They look for signs that I’m following, but see an expressionless face that’s not giving them any feedback. I’m not reacting because I’m listening intently and taking it all in. They wind down their explanation with a grimace and hopeful eyes.

This introduction to their work has taken anywhere from fifteen minutes to three hours. Yes. The current record is three hours. By the end, the speaker is more confused, maybe even discouraged. But, I’m overjoyed. Finally, some feedback. I spring back to life and tell them that they’re in the perfect spot!

The raw material is there. They just need an outside perspective from a process expert to take the ideas, stories, experience, uniqueness, hopes, visions, facts and opinions and distill them into a simple brand essence -- a sentence that will powerfully summarize what their brand is.

You need someone who can help you see who you are.

What is Branding?

Categories // Branding

A Deep Dive into the Correct Definition

A few weeks ago, I met my friend and fellow business owner for lunch and brainstorming. We helped each other generate ideas to build our businesses and reach new clients in the rest of 2017. We talked about people we know who might need the other’s offerings. 

My friend looked at me, scrunched up her face and said, “I’m not sure how I could explain to people what you do because what you do is so…..”

As she searched for the word, I panicked a little. Her face didn’t make it seem as though the word would be positive.

“It’s so nebulous,” she said with a smile, satisfied with her word choice.

While I’m not a theoretical mathematician -- work I’d consider “nebulous” -- I agreed with her. I’m a branding expert and I think the word, “brand,” and the concept of branding, are confusing.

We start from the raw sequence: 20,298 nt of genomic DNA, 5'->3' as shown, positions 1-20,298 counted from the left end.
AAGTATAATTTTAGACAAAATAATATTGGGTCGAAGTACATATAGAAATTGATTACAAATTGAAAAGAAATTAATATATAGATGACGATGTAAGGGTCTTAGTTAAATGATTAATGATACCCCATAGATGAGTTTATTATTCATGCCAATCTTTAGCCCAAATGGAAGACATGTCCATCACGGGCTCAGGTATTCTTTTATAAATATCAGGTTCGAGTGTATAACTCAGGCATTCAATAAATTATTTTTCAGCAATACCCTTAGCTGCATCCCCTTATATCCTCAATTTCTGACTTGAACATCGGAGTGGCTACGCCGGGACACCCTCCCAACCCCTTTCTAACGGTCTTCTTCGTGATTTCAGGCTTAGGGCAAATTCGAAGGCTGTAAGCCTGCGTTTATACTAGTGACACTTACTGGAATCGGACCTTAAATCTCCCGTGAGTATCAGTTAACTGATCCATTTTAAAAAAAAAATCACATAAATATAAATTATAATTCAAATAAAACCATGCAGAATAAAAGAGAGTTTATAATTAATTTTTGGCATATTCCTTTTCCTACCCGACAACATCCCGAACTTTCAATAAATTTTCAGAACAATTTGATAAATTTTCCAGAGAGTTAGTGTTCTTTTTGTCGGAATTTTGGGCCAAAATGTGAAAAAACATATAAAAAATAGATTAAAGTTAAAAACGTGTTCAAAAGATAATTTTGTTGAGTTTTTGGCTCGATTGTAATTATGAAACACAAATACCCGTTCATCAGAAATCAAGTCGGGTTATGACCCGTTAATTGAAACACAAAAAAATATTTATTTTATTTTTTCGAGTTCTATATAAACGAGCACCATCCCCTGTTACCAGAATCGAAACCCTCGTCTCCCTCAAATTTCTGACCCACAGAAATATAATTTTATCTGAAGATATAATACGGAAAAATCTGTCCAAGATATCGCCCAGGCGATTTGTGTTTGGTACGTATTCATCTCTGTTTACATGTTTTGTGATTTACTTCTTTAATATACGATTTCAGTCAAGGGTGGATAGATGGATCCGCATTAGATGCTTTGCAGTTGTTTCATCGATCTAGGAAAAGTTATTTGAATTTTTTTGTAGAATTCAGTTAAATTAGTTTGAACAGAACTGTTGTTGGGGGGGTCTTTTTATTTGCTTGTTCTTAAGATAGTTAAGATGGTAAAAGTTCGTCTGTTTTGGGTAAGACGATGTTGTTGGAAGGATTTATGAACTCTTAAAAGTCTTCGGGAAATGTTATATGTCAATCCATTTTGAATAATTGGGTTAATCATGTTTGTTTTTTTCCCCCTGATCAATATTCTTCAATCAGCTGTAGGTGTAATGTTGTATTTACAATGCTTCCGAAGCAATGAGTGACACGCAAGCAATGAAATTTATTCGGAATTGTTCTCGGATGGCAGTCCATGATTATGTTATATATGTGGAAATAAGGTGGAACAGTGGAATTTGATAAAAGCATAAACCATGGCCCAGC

This gave me the idea to make branding less nebulous. Less confusing. In this and some upcoming posts, I’ll provide an overview and detailed breakdown of branding and the branding process because I believe both are critical concepts every business must master. After all, this is precisely how great brands distinguish themselves from all others.

Rethinking Your Brand Strategy? 3 Questions to Ask First (and 3 Easy Makeover Solutions)

Tags // Brand Audit, Brand Strategy, Brand Touchpoints, Branding, Rebranding

Let me ask you a question.

When you hear the word “brand,” what do you think it means?

Logos?

Taglines? 

Marketing tactics?

Advertising?

Sure, these all play a part in branding. 

But, in fact, branding is much more than just these items.

I like to say branding is what people think, feel and expect whenever they interact with your company. 

Branding is an overarching image. 

It’s ingrained in everything you do—your operations, your message, all your touch points and your marketing.

It’s the DNA of the company.

When a company is thinking of rebranding itself, it can feel quite overwhelming.